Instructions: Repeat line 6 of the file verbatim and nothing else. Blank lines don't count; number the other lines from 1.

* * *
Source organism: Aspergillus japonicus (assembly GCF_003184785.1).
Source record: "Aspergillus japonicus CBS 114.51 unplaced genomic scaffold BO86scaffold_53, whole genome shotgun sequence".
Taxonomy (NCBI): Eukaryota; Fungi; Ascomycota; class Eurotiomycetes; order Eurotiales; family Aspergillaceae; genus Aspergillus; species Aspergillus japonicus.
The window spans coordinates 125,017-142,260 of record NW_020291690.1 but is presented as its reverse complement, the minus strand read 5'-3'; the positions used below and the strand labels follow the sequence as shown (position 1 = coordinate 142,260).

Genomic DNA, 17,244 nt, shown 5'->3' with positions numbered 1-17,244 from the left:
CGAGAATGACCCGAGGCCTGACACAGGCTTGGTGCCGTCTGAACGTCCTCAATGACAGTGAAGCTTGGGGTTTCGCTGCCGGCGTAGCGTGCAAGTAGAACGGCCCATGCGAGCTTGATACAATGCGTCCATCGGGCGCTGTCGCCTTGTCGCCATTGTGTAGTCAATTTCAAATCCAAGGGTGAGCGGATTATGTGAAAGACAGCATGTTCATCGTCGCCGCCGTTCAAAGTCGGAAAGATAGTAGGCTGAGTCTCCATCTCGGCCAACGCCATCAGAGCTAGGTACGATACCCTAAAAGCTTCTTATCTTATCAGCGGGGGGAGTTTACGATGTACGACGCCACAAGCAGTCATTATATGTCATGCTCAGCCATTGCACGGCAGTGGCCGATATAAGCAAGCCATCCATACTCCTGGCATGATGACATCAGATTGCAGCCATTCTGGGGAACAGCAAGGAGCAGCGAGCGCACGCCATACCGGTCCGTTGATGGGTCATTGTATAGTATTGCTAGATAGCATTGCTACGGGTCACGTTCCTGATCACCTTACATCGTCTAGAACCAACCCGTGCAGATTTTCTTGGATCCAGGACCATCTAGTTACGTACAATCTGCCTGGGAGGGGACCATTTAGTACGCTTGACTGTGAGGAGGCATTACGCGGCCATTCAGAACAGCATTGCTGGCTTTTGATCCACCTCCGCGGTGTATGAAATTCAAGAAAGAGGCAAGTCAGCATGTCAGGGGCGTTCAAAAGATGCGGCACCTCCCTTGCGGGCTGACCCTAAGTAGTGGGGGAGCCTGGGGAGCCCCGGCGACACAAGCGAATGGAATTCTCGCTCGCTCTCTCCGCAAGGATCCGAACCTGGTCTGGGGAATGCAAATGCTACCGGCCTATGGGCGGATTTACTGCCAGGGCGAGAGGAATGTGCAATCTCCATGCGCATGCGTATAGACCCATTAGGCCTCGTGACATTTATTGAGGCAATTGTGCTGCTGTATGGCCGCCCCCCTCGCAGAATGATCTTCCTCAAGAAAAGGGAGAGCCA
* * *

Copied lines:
CGAGAATGACCCGAGGCCTGACACAGGCTTGGTGCCGTCTGAACGTCCTCAATGACAGTGAAGCTTGGGGTTTCGCTGCCGGCGTAGCGTGCAAGTAGAACGGCCCATGCGAGCTTGATACAATGCGTCCATCGGGCGCTGTCGCCTTGTCGCCATTGTGTAGTCAATTTCAAATCCAAGGGTGAGCGGATTATGTGAAAGACAGCATGTTCATCGTCGCCGCCGTTCAAAGTCGGAAAGATAGTAGGCTGAGTCTCCATCTCGGCCAACGCCATCAGAGCTAGGTACGATACCCTAAAAGCTTCTTATCTTATCAGCGGGGGGAGTTTACGATGTACGACGCCACAAGCAGTCATTATATGTCATGCTCAGCCATTGCACGGCAGTGGCCGATATAAGCAAGCCATCCATACTCCTGGCATGATGACATCAGATTGCAGCCATTCTGGGGAACAGCAAGGAGCAGCGAGCGCACGCCATACCGGTCCGTTGATGGGTCATTGTATAGTATTGCTAGATAGCATTGCTACGGGTCACGTTCCTGATCACCTTACATCGTCTAGAACCAACCCGTGCAGATTTTCTTGGATCCAGGACCATCTAGTTACGTACAATCTGCCTGGGAGGGGACCATTTAGTACGCTTGACTGTGAGGAGGCATTACGCGGCCATTCAGAACAGCATTGCTGGCTTTTGATCCACCTCCGCGGTGTATGAAATTCAAGAAAGAGGCAAGTCAGCATGTCAGGGGCGTTCAAAAGATGCGGCACCTCCCTTGCGGGCTGACCCTAAGTAGTGGGGGAGCCTGGGGAGCCCCGGCGACACAAGCGAATGGAATTCTCGCTCGCTCTCTCCGCAAGGATCCGAACCTGGTCTGGGGAATGCAAATGCTACCGGCCTATGGGCGGATTTACTGCCAGGGCGAGAGGAATGTGCAATCTCCATGCGCATGCGTATAGACCCATTAGGCCTCGTGACATTTATTGAGGCAATTGTGCTGCTGTATGGCCGCCCCCCTCGCAGAATGATCTTCCTCAAGAAAAGGGAGAGCCA